Assessment of flooded properties

Gatineau's Service d'évaluation will be inspecting certain properties that were damaged in the spring flooding. These inspections will help to compile data on the properties. The following answers to frequently asked questions will provide some useful information or call 819-243-5594.

Is the actual value of the properties affected?

Yes, the value of the flooded properties is affected. The value of all of the properties along the river or of those in a particular sector may also be affected. This will be confirmed with the analysis of the next property sales.

What is the municipal assessor required to do?

The assessor is responsible for keeping the assessment roll up to date to ensure that it is physically and legally current. This ensures that the roll reflects the actual value of the properties, that is to say at July 1, 2013 for Gatineau's 2015 roll and the applicable fiscal years, that is to say 2015, 2016 and 2017.

What events could result in an amendment to the current assessment roll?

The Act respecting municipal taxation lists a number of situations where the assessor must intervene, including destruction, disappearance and demolition. Not every event will result in a modification to the roll.

In order for my property value to be reduced, do I have to qualify for the Quebec government's ministère de la Sécurité publique financial assistance program?

No. However, the assessor recommends that flood victims fill out the Questionnaire – 2017 Flood form. The form was prepared by Gatineau's Service d'évaluation, and will be sent to the owners of buildings that may have been flooded. The form will be mailed out at the same time as the tax payment deferral document, in mid-June 2017.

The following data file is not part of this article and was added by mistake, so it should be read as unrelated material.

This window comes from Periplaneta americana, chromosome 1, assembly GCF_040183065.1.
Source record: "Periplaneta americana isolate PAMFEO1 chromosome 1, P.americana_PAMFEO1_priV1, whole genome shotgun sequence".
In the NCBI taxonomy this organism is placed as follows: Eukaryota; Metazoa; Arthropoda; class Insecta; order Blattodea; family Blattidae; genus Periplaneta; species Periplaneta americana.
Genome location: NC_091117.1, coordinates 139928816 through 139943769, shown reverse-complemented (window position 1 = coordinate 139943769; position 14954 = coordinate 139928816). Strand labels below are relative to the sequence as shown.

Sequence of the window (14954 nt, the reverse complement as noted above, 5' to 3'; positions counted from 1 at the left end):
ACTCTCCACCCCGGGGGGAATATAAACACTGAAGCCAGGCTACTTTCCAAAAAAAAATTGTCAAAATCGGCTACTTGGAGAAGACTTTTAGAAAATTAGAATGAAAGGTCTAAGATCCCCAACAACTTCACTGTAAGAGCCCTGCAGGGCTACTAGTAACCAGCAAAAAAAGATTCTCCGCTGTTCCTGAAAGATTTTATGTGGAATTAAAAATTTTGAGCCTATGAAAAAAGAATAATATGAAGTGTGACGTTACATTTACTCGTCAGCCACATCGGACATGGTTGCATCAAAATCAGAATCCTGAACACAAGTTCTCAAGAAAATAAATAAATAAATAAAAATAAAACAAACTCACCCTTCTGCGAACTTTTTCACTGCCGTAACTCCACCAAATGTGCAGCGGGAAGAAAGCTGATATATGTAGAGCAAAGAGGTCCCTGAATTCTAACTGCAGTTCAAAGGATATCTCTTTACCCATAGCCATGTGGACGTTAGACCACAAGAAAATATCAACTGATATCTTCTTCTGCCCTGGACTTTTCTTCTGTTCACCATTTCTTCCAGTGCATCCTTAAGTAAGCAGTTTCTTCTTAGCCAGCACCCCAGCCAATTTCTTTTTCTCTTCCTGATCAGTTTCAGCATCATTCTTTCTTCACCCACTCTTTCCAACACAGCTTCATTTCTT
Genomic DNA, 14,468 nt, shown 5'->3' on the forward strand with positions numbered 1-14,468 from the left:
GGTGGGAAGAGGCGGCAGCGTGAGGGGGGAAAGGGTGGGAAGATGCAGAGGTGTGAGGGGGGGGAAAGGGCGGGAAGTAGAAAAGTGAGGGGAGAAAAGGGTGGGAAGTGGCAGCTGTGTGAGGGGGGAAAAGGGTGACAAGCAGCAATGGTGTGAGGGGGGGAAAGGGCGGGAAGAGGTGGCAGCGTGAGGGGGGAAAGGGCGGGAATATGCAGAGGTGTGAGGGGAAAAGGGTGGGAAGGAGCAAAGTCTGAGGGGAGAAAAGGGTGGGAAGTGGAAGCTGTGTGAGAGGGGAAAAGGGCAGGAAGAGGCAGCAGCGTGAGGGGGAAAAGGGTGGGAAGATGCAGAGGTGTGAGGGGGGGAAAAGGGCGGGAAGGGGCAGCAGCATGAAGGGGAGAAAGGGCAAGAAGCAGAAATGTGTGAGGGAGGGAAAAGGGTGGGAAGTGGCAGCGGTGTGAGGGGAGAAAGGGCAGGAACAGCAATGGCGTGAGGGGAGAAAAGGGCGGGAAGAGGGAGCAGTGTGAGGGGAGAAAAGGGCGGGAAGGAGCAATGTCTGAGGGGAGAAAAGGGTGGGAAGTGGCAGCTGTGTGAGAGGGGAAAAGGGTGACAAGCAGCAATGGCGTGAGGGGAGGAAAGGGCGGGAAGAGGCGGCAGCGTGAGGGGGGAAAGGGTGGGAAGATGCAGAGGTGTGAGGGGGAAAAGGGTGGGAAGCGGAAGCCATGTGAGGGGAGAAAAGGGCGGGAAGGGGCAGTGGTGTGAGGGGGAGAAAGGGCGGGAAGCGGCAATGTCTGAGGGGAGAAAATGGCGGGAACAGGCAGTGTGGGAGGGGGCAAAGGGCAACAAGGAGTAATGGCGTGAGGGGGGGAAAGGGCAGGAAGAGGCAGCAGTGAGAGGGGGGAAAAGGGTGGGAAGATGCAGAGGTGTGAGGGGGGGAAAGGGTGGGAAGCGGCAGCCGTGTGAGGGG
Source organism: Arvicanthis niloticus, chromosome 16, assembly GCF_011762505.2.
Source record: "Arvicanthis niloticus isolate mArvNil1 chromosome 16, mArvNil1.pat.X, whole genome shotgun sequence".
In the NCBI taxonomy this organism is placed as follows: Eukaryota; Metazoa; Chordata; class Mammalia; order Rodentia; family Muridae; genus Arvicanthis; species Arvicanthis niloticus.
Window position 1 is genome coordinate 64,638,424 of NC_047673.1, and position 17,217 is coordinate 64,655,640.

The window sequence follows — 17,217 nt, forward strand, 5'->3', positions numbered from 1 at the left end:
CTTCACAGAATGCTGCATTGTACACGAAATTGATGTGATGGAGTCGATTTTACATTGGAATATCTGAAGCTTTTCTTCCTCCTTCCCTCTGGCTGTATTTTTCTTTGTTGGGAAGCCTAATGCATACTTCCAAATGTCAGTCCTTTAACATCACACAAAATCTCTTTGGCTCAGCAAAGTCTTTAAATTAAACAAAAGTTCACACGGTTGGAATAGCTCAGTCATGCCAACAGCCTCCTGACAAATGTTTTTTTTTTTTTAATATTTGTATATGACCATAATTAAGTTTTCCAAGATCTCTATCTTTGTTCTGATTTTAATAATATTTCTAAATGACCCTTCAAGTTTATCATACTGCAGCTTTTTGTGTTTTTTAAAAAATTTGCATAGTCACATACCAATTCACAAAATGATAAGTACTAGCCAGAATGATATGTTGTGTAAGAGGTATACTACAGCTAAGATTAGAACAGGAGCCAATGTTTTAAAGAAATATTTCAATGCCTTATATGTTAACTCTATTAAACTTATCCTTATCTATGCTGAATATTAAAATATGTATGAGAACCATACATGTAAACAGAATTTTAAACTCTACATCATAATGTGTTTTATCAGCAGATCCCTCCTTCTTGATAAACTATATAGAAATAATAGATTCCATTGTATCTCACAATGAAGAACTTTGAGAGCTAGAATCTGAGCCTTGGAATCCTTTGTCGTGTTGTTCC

What will the assessor do to determine the condition of the properties?

Service d'évaluation assessors and technicians will first collect information through the completed questionnaires. They will then determine which properties should be visited. After visiting the properties, the assessor will decide on a case-by-case basis how to intervene and what value to assign to the roll. If appropriate, he will amend the roll. That amendment will be retroactive to the day of the event.

How will the assessor estimate the loss of value for a property?

The assessor will determine the loss of value for a property using recognized assessment methods. Those are the same methods that are used to prepare the roll.

How long will it take?

For the 2017 flooding, the Act respecting municipal taxation provides that the assessor must act no later than December 31, 2018.

If a value is amended, how long will it apply?

The amendment will be retroactive to the date of the event, and will apply until the renovation work is completed. Consequently, if the destruction was partial, its value will be retroactively amended to the date of the flooding, and will remain effective until the restoration work is completed.

How will property owners be informed about the assessor's decision?

A formal notice will be sent to property owners informing them of the amendment and of their right to contest it.

After the renovation work has been completed, will the value of my property increase?

Not necessarily. Once the renovation work has been completed, Service d'évaluation inspectors will visit the properties. Based on the information compiled, the assessor will determine the impact on the value of renovation work and decide on the amendment to be made.

For a property located in the damaged sector but that was not flooded, will the assessor intervene?

No. The Act respecting municipal taxation does not permit the assessor to modify a roll based on financial considerations.

Will municipal taxes be lower?

The property taxes based on the value will be adjusted based on changes in the value set by the Service de l'évaluation.

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